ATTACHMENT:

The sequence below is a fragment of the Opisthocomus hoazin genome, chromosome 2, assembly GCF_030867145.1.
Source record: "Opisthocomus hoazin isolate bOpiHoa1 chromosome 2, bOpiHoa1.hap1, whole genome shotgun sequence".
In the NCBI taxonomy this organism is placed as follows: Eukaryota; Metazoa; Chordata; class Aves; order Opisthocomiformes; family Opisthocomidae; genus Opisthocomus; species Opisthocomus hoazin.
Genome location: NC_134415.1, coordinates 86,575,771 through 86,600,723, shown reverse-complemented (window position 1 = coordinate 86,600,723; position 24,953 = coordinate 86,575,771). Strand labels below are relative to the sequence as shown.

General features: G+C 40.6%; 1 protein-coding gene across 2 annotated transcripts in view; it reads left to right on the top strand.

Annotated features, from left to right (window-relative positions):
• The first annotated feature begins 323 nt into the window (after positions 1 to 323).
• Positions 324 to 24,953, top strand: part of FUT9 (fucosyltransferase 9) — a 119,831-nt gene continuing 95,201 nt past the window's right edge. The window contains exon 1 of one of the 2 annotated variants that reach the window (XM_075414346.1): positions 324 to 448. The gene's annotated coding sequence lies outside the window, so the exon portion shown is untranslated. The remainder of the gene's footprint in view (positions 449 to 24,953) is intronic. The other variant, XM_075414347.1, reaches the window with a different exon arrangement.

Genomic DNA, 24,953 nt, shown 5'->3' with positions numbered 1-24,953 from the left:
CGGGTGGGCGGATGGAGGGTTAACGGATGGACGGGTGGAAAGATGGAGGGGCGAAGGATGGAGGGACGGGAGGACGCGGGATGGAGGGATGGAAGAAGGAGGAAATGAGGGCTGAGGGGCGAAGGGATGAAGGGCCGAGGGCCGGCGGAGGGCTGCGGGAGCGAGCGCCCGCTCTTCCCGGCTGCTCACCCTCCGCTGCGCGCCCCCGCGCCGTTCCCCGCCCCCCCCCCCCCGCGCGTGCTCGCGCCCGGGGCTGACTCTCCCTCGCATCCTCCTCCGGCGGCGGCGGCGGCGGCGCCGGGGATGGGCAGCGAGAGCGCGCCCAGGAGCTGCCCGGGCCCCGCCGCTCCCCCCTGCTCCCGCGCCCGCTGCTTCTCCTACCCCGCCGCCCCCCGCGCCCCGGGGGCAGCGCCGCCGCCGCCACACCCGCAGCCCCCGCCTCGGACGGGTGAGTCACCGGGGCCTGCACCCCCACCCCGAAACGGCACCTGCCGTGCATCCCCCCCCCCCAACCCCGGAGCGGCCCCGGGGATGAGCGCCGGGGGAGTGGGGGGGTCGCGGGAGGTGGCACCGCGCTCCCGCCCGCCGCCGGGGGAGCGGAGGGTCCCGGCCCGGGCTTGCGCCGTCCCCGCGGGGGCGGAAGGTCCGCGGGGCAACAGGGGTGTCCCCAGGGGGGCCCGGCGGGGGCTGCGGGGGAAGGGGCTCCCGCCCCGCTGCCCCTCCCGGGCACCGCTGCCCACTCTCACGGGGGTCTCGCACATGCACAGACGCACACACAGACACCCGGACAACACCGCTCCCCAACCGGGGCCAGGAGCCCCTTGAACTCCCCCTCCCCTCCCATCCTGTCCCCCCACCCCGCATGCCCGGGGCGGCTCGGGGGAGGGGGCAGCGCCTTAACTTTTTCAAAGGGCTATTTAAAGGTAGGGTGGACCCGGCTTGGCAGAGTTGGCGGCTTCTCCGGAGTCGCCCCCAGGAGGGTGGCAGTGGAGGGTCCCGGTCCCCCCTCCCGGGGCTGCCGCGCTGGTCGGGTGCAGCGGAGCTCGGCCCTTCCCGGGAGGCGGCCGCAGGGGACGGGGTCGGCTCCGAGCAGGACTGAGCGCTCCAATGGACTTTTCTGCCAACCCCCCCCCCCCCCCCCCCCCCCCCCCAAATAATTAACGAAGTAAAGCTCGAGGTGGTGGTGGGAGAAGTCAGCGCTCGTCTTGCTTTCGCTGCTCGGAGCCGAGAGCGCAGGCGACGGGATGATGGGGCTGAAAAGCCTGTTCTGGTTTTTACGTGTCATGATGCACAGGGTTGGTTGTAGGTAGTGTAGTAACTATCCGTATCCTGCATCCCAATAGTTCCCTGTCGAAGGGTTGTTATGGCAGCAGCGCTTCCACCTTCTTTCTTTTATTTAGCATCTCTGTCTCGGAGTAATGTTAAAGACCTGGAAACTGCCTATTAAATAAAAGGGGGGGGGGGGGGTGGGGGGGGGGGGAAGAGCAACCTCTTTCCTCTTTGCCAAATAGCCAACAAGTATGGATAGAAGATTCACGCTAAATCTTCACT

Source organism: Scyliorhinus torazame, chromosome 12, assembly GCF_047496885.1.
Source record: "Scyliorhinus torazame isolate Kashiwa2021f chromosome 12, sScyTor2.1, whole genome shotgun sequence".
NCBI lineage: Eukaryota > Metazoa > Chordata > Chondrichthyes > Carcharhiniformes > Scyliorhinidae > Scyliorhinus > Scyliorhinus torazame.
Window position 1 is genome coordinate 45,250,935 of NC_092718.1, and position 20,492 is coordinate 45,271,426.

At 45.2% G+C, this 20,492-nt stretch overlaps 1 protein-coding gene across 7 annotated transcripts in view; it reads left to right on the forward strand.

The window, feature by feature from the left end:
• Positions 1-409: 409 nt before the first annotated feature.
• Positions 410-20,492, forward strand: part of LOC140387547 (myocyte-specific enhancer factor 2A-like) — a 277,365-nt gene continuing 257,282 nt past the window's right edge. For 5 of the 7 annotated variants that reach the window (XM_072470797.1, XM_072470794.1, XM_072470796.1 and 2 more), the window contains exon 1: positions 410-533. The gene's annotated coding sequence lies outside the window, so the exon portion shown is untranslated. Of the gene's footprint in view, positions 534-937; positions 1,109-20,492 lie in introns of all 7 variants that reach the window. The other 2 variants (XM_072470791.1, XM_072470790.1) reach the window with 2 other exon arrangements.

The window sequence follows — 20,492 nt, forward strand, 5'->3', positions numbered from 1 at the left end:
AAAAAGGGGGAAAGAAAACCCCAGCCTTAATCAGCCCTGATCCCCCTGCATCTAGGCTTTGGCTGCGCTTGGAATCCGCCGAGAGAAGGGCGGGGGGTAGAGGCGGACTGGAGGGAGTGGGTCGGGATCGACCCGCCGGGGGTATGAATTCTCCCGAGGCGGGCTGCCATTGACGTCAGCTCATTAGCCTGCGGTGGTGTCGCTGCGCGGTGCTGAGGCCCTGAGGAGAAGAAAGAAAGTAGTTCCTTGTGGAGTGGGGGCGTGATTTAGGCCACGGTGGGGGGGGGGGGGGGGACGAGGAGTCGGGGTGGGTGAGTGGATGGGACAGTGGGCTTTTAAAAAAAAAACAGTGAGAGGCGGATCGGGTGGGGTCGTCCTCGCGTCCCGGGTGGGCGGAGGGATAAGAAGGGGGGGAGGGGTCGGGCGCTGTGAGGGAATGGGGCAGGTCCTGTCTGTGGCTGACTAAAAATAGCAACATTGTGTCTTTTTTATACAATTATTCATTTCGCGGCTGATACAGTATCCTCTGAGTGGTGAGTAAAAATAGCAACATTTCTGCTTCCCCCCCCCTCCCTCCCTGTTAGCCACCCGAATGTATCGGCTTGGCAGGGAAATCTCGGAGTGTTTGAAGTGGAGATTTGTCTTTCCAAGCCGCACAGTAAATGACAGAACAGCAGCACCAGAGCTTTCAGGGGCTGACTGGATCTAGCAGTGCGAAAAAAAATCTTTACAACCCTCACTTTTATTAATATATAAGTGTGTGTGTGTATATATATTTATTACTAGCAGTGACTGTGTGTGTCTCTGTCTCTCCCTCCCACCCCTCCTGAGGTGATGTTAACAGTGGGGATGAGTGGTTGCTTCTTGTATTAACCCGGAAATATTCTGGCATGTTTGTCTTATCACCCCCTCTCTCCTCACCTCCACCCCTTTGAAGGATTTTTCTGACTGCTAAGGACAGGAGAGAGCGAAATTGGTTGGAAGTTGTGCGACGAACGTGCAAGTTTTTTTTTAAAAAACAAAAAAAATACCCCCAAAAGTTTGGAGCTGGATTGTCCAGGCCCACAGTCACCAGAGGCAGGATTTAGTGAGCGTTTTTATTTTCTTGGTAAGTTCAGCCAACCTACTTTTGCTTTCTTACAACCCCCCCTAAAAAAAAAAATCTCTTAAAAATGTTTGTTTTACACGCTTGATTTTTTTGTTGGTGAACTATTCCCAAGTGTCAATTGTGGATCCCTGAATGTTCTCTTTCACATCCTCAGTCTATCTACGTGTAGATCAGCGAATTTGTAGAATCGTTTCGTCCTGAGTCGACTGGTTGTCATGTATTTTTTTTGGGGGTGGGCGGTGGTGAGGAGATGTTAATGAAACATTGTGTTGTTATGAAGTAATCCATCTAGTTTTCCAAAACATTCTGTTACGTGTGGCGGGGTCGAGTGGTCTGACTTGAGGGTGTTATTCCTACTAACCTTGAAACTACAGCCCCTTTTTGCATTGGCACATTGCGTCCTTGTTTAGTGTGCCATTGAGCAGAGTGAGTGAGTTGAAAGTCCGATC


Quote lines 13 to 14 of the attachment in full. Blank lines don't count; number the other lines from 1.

NCBI lineage: Eukaryota > Metazoa > Chordata > Chondrichthyes > Carcharhiniformes > Scyliorhinidae > Scyliorhinus > Scyliorhinus torazame.
Window position 1 is genome coordinate 45,250,935 of NC_092718.1, and position 20,492 is coordinate 45,271,426.